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Arthur B. Reeve
This eBook from the Gutenberg Project consists of approximately 236 pages of information about The Ear in the Wall.

Murtha shook hands with us suspiciously, but did not sit down.  He continued to stand, his hat tilted back over his head and his huge hands jammed down into his trousers pockets.

“What’s this I hear about Jack Rubano, Carton?” he opened fire.  “They tell me you have arrested him and secured an indictment.”

“They tell the truth,” returned Carton shortly.  “The Grand Jury indicted Dopey Jack this afternoon.  The trial—–­”

“Dopey Jack,” quoted Murtha in disgusted tones.  “That’s the way it is nowadays.  Give a dog a bad name—­why,—­I suppose this bad name’s going to stick to him all his life, now.  It ain’t right.  You know, Carton, as well as I do that if they charged him with just plain fighting and got him before a jury, all you would have to say would be, ’Gentlemen, the defendant at the bar is the notorious gangster, Dopey Jack.’  And the jurors wouldn’t wait to hear any more, but’d say, ‘Guilty!’ just like that.  And he’d go up the river for the top term.  That’s what a boy like that gets once the papers give him such an awful reputation.  It’s fierce!”

Carton shook his head.  “Oh, Murtha,” he remonstrated with just a twinkle in his eye, “you don’t think I believe that sort of soft stuff, do you?  I’ve had my eye on this ’boy’—­he’s twenty-eight, by the way—­too long.  You needn’t tell me anything about his respectable old father and his sorrowing mother and weeping sister.  Murtha, I’ve been in this business too long for that heart throb stuff.  Leave that to the lawyers the System will hire for him.  Let’s cut that out, between ourselves, and get down to brass tacks.”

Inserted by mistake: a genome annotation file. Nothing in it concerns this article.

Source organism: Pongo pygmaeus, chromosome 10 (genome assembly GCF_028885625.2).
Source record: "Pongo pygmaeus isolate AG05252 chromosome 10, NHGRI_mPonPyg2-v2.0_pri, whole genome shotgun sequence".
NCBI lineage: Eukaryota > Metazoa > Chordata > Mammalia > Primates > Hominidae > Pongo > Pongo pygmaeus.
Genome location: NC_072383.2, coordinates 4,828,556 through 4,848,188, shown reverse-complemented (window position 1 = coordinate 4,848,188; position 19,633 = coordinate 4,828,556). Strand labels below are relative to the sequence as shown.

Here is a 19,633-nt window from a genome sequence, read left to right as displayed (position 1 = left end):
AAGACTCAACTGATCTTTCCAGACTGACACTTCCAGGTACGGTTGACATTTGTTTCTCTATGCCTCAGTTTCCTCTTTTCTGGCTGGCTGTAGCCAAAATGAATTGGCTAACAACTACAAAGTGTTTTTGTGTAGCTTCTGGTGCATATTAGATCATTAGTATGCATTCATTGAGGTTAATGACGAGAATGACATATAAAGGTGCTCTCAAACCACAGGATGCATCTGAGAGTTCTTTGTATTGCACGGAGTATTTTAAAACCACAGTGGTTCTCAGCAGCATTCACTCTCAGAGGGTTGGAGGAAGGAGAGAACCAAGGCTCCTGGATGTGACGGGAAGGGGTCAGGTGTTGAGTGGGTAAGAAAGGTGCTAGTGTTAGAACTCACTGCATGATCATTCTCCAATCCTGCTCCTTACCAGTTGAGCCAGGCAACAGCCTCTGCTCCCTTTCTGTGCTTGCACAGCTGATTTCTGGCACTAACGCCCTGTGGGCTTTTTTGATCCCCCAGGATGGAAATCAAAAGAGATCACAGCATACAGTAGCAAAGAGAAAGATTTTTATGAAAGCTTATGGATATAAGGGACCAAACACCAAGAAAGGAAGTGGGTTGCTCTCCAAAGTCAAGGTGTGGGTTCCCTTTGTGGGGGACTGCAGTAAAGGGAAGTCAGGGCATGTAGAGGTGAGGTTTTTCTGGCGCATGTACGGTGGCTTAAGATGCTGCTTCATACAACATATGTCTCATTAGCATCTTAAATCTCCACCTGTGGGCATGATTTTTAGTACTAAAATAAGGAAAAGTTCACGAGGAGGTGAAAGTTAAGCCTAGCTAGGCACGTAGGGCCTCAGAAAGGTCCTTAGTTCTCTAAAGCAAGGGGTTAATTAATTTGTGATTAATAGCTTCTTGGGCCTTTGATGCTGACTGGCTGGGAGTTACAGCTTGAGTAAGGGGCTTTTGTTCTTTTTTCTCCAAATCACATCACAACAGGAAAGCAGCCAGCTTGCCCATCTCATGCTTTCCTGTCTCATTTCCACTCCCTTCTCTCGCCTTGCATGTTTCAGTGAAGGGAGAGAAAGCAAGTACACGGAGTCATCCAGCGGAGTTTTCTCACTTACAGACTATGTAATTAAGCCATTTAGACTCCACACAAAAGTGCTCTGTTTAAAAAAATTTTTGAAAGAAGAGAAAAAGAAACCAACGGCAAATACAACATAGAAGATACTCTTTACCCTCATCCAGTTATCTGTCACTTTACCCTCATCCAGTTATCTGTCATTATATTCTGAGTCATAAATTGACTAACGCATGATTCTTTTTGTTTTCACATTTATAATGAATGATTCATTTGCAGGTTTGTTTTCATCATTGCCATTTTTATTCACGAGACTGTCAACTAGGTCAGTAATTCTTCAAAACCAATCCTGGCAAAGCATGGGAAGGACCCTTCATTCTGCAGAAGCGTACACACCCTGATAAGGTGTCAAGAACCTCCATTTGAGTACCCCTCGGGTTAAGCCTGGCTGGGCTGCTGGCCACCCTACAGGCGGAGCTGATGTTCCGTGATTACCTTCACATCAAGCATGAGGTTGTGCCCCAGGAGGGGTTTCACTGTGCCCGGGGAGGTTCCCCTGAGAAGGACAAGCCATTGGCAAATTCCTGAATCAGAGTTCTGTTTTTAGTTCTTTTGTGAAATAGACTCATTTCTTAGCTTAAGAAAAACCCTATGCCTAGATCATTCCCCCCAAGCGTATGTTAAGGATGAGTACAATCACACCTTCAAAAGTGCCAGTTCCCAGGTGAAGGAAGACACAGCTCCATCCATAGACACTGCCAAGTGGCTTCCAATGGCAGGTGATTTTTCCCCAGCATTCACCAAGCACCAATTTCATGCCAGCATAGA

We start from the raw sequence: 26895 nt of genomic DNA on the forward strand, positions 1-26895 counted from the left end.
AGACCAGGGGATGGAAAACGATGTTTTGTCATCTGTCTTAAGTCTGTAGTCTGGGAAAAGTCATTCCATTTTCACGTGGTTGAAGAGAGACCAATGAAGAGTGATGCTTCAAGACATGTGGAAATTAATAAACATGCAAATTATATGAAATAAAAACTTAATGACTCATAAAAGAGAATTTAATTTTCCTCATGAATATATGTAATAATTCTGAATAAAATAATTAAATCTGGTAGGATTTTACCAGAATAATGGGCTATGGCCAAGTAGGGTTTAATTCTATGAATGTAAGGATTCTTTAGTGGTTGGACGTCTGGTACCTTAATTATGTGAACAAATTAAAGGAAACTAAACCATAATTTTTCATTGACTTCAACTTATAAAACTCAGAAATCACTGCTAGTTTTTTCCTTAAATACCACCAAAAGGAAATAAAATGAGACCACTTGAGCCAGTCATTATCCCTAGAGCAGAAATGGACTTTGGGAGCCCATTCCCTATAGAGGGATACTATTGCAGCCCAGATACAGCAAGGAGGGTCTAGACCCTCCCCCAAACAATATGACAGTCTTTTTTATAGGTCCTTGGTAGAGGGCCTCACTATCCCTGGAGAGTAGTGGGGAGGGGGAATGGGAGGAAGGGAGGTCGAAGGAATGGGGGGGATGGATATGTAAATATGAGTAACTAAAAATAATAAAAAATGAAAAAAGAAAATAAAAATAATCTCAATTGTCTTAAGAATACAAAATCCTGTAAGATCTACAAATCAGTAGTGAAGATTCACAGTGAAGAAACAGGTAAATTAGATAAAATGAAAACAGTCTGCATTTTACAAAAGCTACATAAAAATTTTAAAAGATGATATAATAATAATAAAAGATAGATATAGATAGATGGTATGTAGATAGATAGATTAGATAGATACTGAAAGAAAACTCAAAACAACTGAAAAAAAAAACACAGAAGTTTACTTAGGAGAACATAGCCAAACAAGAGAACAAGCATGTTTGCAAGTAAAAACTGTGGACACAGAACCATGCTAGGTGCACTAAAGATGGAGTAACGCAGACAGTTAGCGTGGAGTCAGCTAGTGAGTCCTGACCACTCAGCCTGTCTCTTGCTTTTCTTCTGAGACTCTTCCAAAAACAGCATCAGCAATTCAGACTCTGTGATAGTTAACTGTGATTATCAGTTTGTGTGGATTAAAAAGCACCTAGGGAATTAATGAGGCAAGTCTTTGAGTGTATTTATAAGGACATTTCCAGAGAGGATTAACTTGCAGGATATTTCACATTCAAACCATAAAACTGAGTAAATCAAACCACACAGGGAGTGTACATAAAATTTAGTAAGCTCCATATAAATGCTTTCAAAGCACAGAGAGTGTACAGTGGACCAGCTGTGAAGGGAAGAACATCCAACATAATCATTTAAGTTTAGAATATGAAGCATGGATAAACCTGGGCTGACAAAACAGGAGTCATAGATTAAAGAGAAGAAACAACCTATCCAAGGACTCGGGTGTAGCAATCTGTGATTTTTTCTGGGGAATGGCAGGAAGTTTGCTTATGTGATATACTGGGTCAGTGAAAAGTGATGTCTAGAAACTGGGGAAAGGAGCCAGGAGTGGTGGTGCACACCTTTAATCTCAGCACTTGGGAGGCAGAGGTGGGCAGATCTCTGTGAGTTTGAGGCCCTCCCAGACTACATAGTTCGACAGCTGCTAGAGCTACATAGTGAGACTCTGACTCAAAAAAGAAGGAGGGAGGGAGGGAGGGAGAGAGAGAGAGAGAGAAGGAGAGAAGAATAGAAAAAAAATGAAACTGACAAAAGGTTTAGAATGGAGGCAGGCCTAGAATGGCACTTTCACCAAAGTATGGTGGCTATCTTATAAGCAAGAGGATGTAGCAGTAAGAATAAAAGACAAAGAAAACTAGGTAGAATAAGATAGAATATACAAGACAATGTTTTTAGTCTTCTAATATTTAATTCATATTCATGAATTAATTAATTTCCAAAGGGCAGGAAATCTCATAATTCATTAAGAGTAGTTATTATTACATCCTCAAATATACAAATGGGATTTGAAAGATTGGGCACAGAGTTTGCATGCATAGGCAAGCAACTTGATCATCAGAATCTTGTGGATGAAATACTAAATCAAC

It was a new and awkward role for Murtha as suppliant, and he evidently did not relish it.  Aside from his own interest in Dopey Jack, who was one of his indispensables, it was apparent that he came as an emissary from Dorgan himself to spy out the land and perhaps reach some kind of understanding.

He glanced about at us, with a look that broadly hinted that he would prefer to see Carton alone.  Carton made no move to ask us to leave and Kennedy met the boss’s look calmly.  Murtha smothered his rage, although I knew he would with pleasure have had us stuck up or blackjacked.

“See here, Carton.” he blurted out at length, approaching the desk of the District Attorney and lowering his big voice as much as he was capable, “can’t we reach some kind of agreement between ourselves?  You let up on Rubano—­and—­well, I might be able to get some of my friends to let up on Carton.  See?”

He was conveying as guardedly as he could a proposal that if the District Attorney would consent to turn his back while the law stumbled in one of the numerous pitfalls that beset a criminal prosecution, the organization would deliver the goods, quietly pass the word along to knife its own man and allow Carton to be re-elected.

I studied Carton’s face intently.  To a man of another stripe, the proposal might have been alluring.  It meant that although the organization ticket won, he would, in the public eye at least, have the credit of beating the System, of going into office unhampered, of having assured beyond doubt what was at best only problematical with the Reform League.

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